How to make your own “scale” images for artwork

I think that it is important to come up with as many ways to help your prospective clients visualise owning your work, my theory is that this will help them to buy it!  One way is to show them the size because not everyone can visualise size from a set of measurements, in fact hardly anyone can.
It is relatively simple to add images of your artworks to your web site which will show your viewers what size your paintings are.
There are several gallery web sites that do this, not enough in my opinion, and some of them get the scale wrong…which is a waste of time.

Here is how I do it:
First, I find or make an image, a person or a chair are good starting points. Most people understand what average sizes those objects are!  My average person is me: 5 foot 6 inches or roughly 170 centimetres.  The average chair is 3-foot-high or 90 cm and the seat part is 1 foot 6 inches, or 45 centimetres. From now on I am working in centimetres.

I make a blank page on my computer in a drawing programme, 20 x 15 cm making sure that it is 200 dpi.
Then I make a scale guide 17 x 5 cm (all I do is move the decimal point) at 200 dpi and cut and paste this onto my first page.  This is my person height, I can then scale up or down my person image to fit.  If everything is the same dpi it will work.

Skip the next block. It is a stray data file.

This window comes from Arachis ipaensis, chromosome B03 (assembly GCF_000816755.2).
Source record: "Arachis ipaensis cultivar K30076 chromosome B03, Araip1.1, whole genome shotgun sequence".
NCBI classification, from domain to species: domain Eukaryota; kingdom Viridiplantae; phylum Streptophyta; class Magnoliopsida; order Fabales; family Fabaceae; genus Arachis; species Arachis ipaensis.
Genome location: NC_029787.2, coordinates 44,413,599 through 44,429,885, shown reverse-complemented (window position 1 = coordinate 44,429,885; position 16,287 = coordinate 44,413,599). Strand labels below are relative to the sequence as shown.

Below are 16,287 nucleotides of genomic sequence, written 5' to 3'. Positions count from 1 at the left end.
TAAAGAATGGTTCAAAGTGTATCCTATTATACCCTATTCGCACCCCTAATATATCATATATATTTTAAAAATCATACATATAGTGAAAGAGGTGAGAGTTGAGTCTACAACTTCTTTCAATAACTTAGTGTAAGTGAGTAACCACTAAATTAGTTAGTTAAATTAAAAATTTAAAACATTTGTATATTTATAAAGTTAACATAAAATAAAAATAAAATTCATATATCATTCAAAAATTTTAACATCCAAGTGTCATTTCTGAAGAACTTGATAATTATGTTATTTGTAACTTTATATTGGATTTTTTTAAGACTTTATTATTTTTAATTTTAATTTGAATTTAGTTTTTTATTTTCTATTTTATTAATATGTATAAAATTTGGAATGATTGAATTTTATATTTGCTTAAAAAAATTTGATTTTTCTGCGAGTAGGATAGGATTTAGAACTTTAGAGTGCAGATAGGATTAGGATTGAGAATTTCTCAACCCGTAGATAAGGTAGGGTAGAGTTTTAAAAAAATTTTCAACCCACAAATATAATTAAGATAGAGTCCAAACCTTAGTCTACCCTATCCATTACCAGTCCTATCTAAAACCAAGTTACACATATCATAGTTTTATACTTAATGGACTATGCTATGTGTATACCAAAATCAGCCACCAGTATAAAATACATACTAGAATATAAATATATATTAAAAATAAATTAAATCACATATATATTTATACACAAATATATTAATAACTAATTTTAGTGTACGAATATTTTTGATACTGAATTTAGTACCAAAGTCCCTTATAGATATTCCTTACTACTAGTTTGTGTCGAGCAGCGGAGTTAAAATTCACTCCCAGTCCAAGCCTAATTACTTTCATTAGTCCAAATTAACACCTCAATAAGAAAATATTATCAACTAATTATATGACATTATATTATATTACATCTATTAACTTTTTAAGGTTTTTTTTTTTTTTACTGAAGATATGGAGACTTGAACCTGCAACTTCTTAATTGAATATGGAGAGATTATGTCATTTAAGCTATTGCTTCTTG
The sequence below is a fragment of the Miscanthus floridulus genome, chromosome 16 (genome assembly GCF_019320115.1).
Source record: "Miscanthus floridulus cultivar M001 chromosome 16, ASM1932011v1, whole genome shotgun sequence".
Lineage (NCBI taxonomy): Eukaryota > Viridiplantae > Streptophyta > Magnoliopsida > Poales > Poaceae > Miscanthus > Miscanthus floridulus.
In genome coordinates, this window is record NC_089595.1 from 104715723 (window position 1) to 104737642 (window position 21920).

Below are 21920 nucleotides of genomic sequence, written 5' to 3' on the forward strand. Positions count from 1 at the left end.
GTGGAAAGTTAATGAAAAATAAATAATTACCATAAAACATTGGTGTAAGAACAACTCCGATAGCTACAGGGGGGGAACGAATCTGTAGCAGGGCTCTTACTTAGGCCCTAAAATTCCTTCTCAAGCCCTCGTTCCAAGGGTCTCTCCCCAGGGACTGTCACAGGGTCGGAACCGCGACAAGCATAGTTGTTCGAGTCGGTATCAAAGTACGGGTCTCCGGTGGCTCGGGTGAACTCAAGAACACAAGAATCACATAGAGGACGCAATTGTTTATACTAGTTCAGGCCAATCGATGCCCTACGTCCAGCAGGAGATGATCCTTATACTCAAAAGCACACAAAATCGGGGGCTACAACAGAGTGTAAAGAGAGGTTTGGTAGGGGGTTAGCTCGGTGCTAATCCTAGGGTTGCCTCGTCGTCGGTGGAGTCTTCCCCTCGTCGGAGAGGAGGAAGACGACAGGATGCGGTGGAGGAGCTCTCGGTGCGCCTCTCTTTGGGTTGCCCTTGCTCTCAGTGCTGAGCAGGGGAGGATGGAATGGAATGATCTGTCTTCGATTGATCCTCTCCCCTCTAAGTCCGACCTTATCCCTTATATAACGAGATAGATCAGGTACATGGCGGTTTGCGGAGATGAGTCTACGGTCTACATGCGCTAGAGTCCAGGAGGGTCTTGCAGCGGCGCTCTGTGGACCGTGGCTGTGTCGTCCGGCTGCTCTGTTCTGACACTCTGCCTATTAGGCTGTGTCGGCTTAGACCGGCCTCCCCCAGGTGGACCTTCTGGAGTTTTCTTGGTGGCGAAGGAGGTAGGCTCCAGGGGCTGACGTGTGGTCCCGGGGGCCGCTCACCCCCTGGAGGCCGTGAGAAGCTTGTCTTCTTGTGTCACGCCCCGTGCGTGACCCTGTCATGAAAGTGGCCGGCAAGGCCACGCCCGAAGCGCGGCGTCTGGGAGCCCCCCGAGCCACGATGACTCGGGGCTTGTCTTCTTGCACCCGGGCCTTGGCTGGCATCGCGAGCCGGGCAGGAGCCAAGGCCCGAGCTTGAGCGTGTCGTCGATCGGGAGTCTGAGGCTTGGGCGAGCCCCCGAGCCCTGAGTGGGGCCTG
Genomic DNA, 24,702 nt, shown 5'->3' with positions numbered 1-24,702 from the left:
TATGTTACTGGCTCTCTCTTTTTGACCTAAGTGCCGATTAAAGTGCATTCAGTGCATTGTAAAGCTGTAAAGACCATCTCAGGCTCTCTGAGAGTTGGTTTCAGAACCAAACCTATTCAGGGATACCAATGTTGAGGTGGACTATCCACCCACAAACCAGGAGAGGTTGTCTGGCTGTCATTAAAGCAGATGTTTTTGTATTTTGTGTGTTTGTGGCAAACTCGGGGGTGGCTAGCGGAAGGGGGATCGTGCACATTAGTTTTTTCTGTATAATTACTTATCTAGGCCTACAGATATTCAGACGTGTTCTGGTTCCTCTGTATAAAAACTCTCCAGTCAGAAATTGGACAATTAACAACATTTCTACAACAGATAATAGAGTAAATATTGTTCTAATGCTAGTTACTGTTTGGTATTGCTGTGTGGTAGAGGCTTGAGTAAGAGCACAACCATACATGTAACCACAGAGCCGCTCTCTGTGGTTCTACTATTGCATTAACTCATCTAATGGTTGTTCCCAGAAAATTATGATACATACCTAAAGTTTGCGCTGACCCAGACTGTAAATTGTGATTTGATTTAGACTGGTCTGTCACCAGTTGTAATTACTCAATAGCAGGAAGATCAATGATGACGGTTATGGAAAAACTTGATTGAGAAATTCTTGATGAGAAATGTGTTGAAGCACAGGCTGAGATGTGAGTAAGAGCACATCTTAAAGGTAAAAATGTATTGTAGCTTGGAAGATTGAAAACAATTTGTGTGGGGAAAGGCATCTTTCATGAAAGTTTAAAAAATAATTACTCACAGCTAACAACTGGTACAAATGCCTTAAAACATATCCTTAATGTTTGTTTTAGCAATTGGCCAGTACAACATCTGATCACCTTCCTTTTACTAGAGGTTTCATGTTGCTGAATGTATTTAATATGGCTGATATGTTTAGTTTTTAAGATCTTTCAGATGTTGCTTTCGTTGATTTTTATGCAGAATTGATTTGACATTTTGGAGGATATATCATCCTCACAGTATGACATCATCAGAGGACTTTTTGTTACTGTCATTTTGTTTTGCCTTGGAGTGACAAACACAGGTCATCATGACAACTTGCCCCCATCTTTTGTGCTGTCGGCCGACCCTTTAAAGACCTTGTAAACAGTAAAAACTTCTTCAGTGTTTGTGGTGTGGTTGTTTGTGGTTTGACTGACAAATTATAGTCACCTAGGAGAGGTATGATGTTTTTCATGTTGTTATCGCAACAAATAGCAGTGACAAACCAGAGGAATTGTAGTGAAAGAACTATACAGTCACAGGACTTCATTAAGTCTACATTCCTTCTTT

Once I have made my scale image I begin resizing my painting images, so , for example, a painting measuring 80 wide by 60 high I will resize (move the decimal point)  to 8 x 6 cm at 200 dpi, then cut and paste into my scale image. Another measuring 13 cm wide by 18 cm high I will resize to 1.3 cm by 1.8 cm at 200 dpi, then cut and paste.

The resulting image can be saved as, “painting name with frame” and saved as a jpg in a folder on your desktop.  You can then happily add images to your website.
I use Artlook to make my website and it is super easy to add to my  “Artlook items” as additional images which then appear on my web site and help everyone understand what size my paintings are.
The basic rules are: stick with the same dpi throughout, move the decimal point, or divide by 10 on everything.
Please feel free to use these sample images of people that I have shown here, just click and save the image.
Have fun showing images of your lovely work…to scale.

About Sarah

Sarah Wimperis is a professional artist and illustrator and also works for Artlook in Client Support and as our Artist Ambassador. Sarah's Artlook website is here.